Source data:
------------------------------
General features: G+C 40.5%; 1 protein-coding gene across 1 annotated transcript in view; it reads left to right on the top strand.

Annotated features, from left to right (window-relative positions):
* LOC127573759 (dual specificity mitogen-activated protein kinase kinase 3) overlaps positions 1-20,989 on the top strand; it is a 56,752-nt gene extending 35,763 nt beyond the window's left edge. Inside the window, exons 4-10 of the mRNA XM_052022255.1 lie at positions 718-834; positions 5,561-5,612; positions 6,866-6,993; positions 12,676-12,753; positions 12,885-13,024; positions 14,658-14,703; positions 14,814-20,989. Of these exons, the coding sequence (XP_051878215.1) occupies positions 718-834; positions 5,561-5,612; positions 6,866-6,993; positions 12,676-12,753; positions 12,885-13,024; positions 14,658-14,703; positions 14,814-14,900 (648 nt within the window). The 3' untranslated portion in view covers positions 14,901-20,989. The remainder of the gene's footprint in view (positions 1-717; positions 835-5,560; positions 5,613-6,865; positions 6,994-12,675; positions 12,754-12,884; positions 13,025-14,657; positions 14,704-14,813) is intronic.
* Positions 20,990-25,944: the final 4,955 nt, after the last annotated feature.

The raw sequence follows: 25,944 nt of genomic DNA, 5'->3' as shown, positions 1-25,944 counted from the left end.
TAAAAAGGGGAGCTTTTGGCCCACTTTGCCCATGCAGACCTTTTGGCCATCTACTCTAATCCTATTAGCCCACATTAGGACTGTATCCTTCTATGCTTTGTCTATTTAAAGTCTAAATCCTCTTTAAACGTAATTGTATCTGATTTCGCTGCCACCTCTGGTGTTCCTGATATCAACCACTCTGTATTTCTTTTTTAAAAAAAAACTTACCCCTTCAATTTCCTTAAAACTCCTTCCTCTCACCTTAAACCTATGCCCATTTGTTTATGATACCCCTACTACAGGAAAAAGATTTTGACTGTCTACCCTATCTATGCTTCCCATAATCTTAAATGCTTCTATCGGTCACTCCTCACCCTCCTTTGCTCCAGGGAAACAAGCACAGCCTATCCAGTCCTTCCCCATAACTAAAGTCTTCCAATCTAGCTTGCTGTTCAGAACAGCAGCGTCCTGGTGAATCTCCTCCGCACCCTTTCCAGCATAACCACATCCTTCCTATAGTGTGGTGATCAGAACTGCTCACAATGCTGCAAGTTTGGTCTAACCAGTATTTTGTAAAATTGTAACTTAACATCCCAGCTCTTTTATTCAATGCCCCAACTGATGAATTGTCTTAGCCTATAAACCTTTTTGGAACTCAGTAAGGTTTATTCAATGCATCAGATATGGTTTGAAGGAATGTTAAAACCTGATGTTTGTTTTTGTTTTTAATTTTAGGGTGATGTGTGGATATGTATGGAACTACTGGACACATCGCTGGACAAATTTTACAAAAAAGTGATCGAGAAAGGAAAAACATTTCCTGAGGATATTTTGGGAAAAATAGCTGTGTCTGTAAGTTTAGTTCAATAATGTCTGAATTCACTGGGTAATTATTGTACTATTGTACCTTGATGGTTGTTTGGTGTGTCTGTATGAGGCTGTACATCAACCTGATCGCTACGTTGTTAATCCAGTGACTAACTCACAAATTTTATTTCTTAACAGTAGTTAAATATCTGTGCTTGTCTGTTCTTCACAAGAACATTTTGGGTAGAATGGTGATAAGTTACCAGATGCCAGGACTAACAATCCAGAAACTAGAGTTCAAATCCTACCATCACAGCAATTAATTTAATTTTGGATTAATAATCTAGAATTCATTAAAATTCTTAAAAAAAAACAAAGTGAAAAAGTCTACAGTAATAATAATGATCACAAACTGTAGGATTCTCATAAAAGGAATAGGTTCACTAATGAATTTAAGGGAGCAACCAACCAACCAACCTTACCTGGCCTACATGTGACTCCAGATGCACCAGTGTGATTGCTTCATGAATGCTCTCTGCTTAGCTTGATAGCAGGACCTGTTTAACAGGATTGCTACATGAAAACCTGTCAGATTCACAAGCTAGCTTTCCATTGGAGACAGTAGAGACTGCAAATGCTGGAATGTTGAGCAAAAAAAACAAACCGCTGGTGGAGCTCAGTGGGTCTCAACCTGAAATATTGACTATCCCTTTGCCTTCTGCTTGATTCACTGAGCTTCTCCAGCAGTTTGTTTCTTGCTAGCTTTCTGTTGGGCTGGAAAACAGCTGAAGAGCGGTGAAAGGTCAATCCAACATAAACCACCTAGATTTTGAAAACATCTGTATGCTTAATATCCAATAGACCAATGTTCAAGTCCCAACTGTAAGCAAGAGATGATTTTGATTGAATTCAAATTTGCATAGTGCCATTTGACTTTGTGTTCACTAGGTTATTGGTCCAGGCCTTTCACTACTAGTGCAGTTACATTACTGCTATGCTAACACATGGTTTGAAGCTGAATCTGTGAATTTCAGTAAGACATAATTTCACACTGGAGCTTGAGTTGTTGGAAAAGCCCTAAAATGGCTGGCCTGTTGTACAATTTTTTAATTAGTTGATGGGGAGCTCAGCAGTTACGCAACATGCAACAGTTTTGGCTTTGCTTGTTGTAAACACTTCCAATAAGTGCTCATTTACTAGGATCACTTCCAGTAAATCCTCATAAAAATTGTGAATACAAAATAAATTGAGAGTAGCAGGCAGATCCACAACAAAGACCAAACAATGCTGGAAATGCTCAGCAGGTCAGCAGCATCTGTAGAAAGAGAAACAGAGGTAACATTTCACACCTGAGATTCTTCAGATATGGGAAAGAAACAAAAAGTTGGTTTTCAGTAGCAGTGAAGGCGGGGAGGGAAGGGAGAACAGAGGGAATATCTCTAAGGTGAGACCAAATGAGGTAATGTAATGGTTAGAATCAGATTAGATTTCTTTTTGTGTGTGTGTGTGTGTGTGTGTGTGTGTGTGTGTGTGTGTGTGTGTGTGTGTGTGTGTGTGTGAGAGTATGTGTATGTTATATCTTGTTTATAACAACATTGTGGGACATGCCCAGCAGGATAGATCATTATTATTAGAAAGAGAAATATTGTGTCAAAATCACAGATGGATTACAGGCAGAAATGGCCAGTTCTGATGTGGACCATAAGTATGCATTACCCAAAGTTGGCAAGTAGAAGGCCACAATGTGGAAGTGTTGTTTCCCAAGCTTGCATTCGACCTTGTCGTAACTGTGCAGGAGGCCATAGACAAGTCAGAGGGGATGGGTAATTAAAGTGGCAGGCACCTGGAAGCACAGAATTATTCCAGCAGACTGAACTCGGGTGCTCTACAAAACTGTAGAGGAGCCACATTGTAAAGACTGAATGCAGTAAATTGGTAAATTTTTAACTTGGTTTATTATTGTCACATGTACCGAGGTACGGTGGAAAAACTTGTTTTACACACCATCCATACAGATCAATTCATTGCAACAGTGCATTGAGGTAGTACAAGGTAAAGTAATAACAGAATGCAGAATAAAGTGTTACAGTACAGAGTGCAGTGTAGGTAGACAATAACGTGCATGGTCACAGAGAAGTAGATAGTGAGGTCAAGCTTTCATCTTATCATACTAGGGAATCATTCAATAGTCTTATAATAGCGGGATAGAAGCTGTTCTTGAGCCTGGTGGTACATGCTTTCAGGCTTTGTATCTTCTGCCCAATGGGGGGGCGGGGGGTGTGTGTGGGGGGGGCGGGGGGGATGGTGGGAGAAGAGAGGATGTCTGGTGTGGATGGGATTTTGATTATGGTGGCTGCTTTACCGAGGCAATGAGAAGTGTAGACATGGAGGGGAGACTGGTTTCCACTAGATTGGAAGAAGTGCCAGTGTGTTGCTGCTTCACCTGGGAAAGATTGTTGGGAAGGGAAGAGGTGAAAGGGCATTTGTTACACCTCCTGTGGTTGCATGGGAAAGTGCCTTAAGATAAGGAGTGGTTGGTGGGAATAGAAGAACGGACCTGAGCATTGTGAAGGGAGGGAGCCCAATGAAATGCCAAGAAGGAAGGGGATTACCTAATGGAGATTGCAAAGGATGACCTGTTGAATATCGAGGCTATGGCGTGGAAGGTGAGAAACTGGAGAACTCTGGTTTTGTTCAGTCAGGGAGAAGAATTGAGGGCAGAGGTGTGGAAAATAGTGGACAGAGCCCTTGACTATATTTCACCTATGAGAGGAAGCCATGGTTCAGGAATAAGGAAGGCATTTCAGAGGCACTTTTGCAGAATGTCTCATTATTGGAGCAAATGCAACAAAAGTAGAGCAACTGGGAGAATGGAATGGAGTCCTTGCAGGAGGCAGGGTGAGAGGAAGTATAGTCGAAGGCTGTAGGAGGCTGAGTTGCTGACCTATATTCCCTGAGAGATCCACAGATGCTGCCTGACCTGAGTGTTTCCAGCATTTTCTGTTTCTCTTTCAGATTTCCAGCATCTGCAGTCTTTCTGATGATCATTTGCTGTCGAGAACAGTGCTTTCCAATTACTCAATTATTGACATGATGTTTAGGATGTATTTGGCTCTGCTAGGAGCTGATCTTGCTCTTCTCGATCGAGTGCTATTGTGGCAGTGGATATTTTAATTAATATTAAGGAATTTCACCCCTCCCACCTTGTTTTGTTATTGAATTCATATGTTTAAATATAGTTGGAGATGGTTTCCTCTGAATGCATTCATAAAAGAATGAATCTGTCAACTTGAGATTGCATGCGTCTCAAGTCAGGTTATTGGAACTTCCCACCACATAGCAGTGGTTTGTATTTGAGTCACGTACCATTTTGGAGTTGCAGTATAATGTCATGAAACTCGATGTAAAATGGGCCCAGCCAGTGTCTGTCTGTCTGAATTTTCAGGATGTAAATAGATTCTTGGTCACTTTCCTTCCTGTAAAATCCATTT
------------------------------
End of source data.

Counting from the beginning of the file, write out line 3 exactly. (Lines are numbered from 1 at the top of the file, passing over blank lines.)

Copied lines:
* LOC127573759 (dual specificity mitogen-activated protein kinase kinase 3) overlaps positions 1-20,989 on the top strand; it is a 56,752-nt gene extending 35,763 nt beyond the window's left edge. Inside the window, exons 4-10 of the mRNA XM_052022255.1 lie at positions 718-834; positions 5,561-5,612; positions 6,866-6,993; positions 12,676-12,753; positions 12,885-13,024; positions 14,658-14,703; positions 14,814-20,989. Of these exons, the coding sequence (XP_051878215.1) occupies positions 718-834; positions 5,561-5,612; positions 6,866-6,993; positions 12,676-12,753; positions 12,885-13,024; positions 14,658-14,703; positions 14,814-14,900 (648 nt within the window). The 3' untranslated portion in view covers positions 14,901-20,989. The remainder of the gene's footprint in view (positions 1-717; positions 835-5,560; positions 5,613-6,865; positions 6,994-12,675; positions 12,754-12,884; positions 13,025-14,657; positions 14,704-14,813) is intronic.